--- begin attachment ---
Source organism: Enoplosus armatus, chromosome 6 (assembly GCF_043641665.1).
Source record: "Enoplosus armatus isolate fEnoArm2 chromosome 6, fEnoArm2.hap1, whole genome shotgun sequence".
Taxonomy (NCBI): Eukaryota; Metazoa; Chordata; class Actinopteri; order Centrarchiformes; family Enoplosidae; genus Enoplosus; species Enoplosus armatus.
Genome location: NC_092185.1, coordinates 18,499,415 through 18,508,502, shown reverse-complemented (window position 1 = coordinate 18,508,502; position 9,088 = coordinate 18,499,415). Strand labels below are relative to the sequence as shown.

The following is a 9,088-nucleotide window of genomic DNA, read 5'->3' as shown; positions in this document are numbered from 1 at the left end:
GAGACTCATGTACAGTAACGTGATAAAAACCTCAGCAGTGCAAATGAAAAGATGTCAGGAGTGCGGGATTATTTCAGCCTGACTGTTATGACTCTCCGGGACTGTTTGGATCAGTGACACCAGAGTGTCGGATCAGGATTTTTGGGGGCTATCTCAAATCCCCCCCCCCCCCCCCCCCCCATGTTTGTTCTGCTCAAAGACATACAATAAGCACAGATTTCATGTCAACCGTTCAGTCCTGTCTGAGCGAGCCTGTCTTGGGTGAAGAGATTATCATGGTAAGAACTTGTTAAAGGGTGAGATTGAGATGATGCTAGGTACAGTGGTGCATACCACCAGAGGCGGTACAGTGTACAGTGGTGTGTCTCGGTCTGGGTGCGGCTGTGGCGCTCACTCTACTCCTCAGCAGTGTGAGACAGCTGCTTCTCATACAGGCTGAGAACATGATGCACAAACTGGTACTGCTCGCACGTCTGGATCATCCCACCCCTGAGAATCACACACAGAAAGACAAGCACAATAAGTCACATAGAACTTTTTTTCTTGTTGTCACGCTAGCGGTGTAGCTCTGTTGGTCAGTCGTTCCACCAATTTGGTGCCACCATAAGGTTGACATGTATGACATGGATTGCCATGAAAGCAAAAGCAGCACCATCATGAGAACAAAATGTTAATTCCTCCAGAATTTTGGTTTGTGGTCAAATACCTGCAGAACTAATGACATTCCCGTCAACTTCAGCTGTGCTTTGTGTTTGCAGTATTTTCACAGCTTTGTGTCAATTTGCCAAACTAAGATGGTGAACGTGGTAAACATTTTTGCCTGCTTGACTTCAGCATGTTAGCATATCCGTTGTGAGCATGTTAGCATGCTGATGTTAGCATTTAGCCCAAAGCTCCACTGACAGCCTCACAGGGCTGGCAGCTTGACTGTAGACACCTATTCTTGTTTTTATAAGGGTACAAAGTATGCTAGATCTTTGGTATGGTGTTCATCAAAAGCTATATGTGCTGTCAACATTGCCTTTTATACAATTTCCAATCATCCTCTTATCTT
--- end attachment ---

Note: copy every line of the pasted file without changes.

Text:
Source organism: Enoplosus armatus, chromosome 6 (assembly GCF_043641665.1).
Source record: "Enoplosus armatus isolate fEnoArm2 chromosome 6, fEnoArm2.hap1, whole genome shotgun sequence".
Taxonomy (NCBI): Eukaryota; Metazoa; Chordata; class Actinopteri; order Centrarchiformes; family Enoplosidae; genus Enoplosus; species Enoplosus armatus.
Genome location: NC_092185.1, coordinates 18,499,415 through 18,508,502, shown reverse-complemented (window position 1 = coordinate 18,508,502; position 9,088 = coordinate 18,499,415). Strand labels below are relative to the sequence as shown.

The following is a 9,088-nucleotide window of genomic DNA, read 5'->3' as shown; positions in this document are numbered from 1 at the left end:
GAGACTCATGTACAGTAACGTGATAAAAACCTCAGCAGTGCAAATGAAAAGATGTCAGGAGTGCGGGATTATTTCAGCCTGACTGTTATGACTCTCCGGGACTGTTTGGATCAGTGACACCAGAGTGTCGGATCAGGATTTTTGGGGGCTATCTCAAATCCCCCCCCCCCCCCCCCCCCCATGTTTGTTCTGCTCAAAGACATACAATAAGCACAGATTTCATGTCAACCGTTCAGTCCTGTCTGAGCGAGCCTGTCTTGGGTGAAGAGATTATCATGGTAAGAACTTGTTAAAGGGTGAGATTGAGATGATGCTAGGTACAGTGGTGCATACCACCAGAGGCGGTACAGTGTACAGTGGTGTGTCTCGGTCTGGGTGCGGCTGTGGCGCTCACTCTACTCCTCAGCAGTGTGAGACAGCTGCTTCTCATACAGGCTGAGAACATGATGCACAAACTGGTACTGCTCGCACGTCTGGATCATCCCACCCCTGAGAATCACACACAGAAAGACAAGCACAATAAGTCACATAGAACTTTTTTTCTTGTTGTCACGCTAGCGGTGTAGCTCTGTTGGTCAGTCGTTCCACCAATTTGGTGCCACCATAAGGTTGACATGTATGACATGGATTGCCATGAAAGCAAAAGCAGCACCATCATGAGAACAAAATGTTAATTCCTCCAGAATTTTGGTTTGTGGTCAAATACCTGCAGAACTAATGACATTCCCGTCAACTTCAGCTGTGCTTTGTGTTTGCAGTATTTTCACAGCTTTGTGTCAATTTGCCAAACTAAGATGGTGAACGTGGTAAACATTTTTGCCTGCTTGACTTCAGCATGTTAGCATATCCGTTGTGAGCATGTTAGCATGCTGATGTTAGCATTTAGCCCAAAGCTCCACTGACAGCCTCACAGGGCTGGCAGCTTGACTGTAGACACCTATTCTTGTTTTTATAAGGGTACAAAGTATGCTAGATCTTTGGTATGGTGTTCATCAAAAGCTATATGTGCTGTCAACATTGCCTTTTATACAATTTCCAATCATCCTCTTATCTT